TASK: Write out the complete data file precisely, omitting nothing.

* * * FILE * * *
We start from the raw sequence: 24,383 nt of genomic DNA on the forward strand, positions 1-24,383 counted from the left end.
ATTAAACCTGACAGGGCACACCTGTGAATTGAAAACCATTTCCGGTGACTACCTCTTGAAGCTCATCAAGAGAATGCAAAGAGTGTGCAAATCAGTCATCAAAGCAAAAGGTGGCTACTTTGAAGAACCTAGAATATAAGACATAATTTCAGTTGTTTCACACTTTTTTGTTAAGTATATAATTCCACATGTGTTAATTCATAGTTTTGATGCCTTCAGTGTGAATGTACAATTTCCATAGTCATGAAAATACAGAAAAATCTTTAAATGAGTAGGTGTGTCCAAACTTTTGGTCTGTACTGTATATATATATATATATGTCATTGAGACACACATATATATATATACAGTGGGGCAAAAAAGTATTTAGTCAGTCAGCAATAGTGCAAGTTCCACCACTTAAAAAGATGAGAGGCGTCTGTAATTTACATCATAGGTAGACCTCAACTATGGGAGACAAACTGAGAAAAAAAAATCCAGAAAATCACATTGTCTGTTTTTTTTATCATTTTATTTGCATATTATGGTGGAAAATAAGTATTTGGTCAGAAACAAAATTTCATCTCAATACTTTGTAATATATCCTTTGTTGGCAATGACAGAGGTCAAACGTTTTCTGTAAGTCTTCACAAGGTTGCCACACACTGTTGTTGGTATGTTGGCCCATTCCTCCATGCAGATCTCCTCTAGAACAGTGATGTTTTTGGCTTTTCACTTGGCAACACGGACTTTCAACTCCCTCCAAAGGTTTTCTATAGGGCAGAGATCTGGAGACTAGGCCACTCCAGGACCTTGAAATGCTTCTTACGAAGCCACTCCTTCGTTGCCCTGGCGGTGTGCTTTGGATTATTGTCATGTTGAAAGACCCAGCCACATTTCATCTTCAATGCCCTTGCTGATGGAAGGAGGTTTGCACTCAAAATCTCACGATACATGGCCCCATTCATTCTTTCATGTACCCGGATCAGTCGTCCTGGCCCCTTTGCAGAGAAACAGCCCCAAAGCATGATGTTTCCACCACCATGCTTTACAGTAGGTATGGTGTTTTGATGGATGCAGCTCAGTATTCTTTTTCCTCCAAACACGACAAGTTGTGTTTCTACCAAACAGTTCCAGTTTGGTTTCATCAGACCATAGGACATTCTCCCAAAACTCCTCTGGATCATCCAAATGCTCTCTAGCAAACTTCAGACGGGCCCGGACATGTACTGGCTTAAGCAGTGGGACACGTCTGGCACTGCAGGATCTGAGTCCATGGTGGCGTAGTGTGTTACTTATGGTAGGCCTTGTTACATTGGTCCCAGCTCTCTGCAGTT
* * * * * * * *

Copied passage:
We start from the raw sequence: 24,383 nt of genomic DNA on the forward strand, positions 1-24,383 counted from the left end.
ATTAAACCTGACAGGGCACACCTGTGAATTGAAAACCATTTCCGGTGACTACCTCTTGAAGCTCATCAAGAGAATGCAAAGAGTGTGCAAATCAGTCATCAAAGCAAAAGGTGGCTACTTTGAAGAACCTAGAATATAAGACATAATTTCAGTTGTTTCACACTTTTTTGTTAAGTATATAATTCCACATGTGTTAATTCATAGTTTTGATGCCTTCAGTGTGAATGTACAATTTCCATAGTCATGAAAATACAGAAAAATCTTTAAATGAGTAGGTGTGTCCAAACTTTTGGTCTGTACTGTATATATATATATATATGTCATTGAGACACACATATATATATATACAGTGGGGCAAAAAAGTATTTAGTCAGTCAGCAATAGTGCAAGTTCCACCACTTAAAAAGATGAGAGGCGTCTGTAATTTACATCATAGGTAGACCTCAACTATGGGAGACAAACTGAGAAAAAAAAATCCAGAAAATCACATTGTCTGTTTTTTTTATCATTTTATTTGCATATTATGGTGGAAAATAAGTATTTGGTCAGAAACAAAATTTCATCTCAATACTTTGTAATATATCCTTTGTTGGCAATGACAGAGGTCAAACGTTTTCTGTAAGTCTTCACAAGGTTGCCACACACTGTTGTTGGTATGTTGGCCCATTCCTCCATGCAGATCTCCTCTAGAACAGTGATGTTTTTGGCTTTTCACTTGGCAACACGGACTTTCAACTCCCTCCAAAGGTTTTCTATAGGGCAGAGATCTGGAGACTAGGCCACTCCAGGACCTTGAAATGCTTCTTACGAAGCCACTCCTTCGTTGCCCTGGCGGTGTGCTTTGGATTATTGTCATGTTGAAAGACCCAGCCACATTTCATCTTCAATGCCCTTGCTGATGGAAGGAGGTTTGCACTCAAAATCTCACGATACATGGCCCCATTCATTCTTTCATGTACCCGGATCAGTCGTCCTGGCCCCTTTGCAGAGAAACAGCCCCAAAGCATGATGTTTCCACCACCATGCTTTACAGTAGGTATGGTGTTTTGATGGATGCAGCTCAGTATTCTTTTTCCTCCAAACACGACAAGTTGTGTTTCTACCAAACAGTTCCAGTTTGGTTTCATCAGACCATAGGACATTCTCCCAAAACTCCTCTGGATCATCCAAATGCTCTCTAGCAAACTTCAGACGGGCCCGGACATGTACTGGCTTAAGCAGTGGGACACGTCTGGCACTGCAGGATCTGAGTCCATGGTGGCGTAGTGTGTTACTTATGGTAGGCCTTGTTACATTGGTCCCAGCTCTCTGCAGTT